Are you going to do a "how-to" thread yourself? Go on, you know you want to. Everyone seems to find slightly different niggles and solves the various problems in different ways. I'm doing mine in a month or so (once the weather improves!) so the more documented conversions the better!

    11. Langers
      About the extended oil-cooler pipes... are they a necessity? And how/where can you get them extended?? :confused:

    12. richardjeaton
      Yep they're necessary as the rad sits further forward in a Defender than a Disco so they are too short to reach. From memory they're about 30cm too short but don't quote me on that!

      I got mine done over the counter while I waited at my local Pirtek UK : Europe's Number One provider of fluid transfer solutions. Hose replacement, mobile hose replacement. but they weren't cheap at about 70 quid! I needed them doing asap though as I'd been let down by a local Landy guy who I'd already been waiting on for over a week :mad: If you have anywhere local that does hydraulic hoses/repairs etc then it would be worth asking them too.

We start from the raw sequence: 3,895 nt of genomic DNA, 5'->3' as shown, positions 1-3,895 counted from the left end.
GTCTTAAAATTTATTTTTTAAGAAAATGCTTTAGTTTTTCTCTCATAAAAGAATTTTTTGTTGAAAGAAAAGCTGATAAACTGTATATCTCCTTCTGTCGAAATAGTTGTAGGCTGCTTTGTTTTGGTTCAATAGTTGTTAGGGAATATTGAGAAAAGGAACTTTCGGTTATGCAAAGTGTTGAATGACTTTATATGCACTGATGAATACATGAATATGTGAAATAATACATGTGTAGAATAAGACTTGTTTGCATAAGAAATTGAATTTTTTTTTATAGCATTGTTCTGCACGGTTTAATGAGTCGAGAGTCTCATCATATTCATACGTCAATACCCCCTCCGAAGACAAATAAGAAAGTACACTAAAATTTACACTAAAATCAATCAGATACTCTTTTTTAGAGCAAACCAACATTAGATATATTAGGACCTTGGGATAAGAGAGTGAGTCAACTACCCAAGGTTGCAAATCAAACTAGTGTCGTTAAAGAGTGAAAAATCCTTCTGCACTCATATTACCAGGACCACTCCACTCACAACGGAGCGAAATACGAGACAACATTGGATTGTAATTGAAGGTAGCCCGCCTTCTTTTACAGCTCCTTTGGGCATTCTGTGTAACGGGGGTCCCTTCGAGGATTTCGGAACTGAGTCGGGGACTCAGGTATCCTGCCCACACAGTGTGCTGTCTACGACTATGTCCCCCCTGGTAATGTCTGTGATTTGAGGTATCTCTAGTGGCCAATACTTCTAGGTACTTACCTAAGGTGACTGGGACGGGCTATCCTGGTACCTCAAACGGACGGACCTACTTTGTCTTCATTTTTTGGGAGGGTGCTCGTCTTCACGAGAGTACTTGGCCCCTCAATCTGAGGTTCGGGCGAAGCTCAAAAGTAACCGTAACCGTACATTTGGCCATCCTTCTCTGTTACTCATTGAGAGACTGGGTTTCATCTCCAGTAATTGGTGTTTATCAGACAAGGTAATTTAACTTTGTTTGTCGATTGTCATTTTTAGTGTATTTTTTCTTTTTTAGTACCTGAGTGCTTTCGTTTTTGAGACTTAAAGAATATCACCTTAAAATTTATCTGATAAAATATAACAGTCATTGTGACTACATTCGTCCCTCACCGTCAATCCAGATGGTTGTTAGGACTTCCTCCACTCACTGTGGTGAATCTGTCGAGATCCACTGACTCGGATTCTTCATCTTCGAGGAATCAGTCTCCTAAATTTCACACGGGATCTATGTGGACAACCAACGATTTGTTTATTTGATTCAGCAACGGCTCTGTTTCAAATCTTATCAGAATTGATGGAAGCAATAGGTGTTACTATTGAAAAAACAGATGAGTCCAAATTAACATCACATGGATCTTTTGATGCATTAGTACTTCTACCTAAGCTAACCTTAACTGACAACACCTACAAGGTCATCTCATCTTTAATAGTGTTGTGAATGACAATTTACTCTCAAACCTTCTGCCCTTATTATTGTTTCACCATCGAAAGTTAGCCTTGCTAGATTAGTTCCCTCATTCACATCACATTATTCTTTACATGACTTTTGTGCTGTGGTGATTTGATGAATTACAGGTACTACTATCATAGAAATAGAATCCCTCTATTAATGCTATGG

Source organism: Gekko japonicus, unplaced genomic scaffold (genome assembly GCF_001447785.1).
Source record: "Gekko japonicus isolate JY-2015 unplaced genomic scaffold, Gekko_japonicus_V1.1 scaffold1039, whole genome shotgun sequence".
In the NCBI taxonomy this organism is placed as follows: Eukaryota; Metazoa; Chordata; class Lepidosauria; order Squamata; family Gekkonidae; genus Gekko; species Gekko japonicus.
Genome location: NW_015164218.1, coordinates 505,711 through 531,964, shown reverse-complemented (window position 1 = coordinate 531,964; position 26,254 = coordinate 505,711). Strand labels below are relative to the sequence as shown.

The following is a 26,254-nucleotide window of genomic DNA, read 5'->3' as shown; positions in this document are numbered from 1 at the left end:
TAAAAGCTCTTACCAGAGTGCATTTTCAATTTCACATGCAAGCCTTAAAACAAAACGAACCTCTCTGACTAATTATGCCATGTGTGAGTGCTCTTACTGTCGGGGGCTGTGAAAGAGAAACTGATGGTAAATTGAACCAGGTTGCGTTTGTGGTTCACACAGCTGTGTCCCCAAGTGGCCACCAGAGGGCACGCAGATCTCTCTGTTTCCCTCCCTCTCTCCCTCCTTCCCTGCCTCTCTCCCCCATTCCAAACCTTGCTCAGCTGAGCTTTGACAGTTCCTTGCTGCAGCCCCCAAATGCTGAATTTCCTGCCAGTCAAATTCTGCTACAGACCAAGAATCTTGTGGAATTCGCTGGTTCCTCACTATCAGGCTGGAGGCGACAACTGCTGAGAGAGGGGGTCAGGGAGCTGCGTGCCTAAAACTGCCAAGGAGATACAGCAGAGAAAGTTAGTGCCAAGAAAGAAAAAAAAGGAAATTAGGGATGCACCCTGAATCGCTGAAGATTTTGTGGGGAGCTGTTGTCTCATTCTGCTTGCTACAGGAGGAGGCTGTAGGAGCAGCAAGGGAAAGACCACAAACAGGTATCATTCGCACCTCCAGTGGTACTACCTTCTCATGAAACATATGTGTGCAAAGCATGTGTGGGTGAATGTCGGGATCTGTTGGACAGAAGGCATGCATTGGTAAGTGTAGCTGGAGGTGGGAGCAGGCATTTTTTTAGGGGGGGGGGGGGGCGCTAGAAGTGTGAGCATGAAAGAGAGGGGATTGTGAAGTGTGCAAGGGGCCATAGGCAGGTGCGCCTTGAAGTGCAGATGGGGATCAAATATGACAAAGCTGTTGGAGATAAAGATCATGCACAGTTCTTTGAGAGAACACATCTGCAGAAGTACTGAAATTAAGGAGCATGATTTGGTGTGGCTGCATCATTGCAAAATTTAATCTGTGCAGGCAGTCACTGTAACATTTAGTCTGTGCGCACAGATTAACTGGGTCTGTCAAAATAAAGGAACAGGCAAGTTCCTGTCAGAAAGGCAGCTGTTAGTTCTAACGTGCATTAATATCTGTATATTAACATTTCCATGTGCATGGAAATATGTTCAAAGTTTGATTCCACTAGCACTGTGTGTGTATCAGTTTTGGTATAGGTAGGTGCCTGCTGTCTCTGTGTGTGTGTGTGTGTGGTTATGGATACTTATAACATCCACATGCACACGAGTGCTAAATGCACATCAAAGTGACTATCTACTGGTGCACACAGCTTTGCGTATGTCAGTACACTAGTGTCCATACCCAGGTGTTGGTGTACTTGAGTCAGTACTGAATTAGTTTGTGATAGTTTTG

13. Langers
      Nice one, thanks for the reply. Do you get the Defender's oil pipes extended or the Disco's?

      Many thanks
    14. Sean
      never go into Pirtek when they are busy, try a Saturday morning when most sensible peeps are still asleep - there's usually just the one bloke in, make sure he knows you'll be paying cash - you may well be pleasantly surprised how much the price comes down
    15. Langers
      Great thanks for the tip. So I've got my Disco, my exhaust downpipe, my intercooler kit, my welder mate on standby and my oil cooler pipes from Pirtek, a clutch kit, a timing belt kit, is there anything I'm missing? :)
    16. Sean
      what's in the "clutch kit" ?

      fluids ?

      CAF hose ?

      BIG jubilee clips ?
    17. Pikey

      Pressure Plate
      Friction Plate
      Release Bearing.

      Usually :rolleyes:
    18. Sean
      no fit and forget Rakeway bearing carrier ?

      smartypants :rolleyes:
    19. steve bain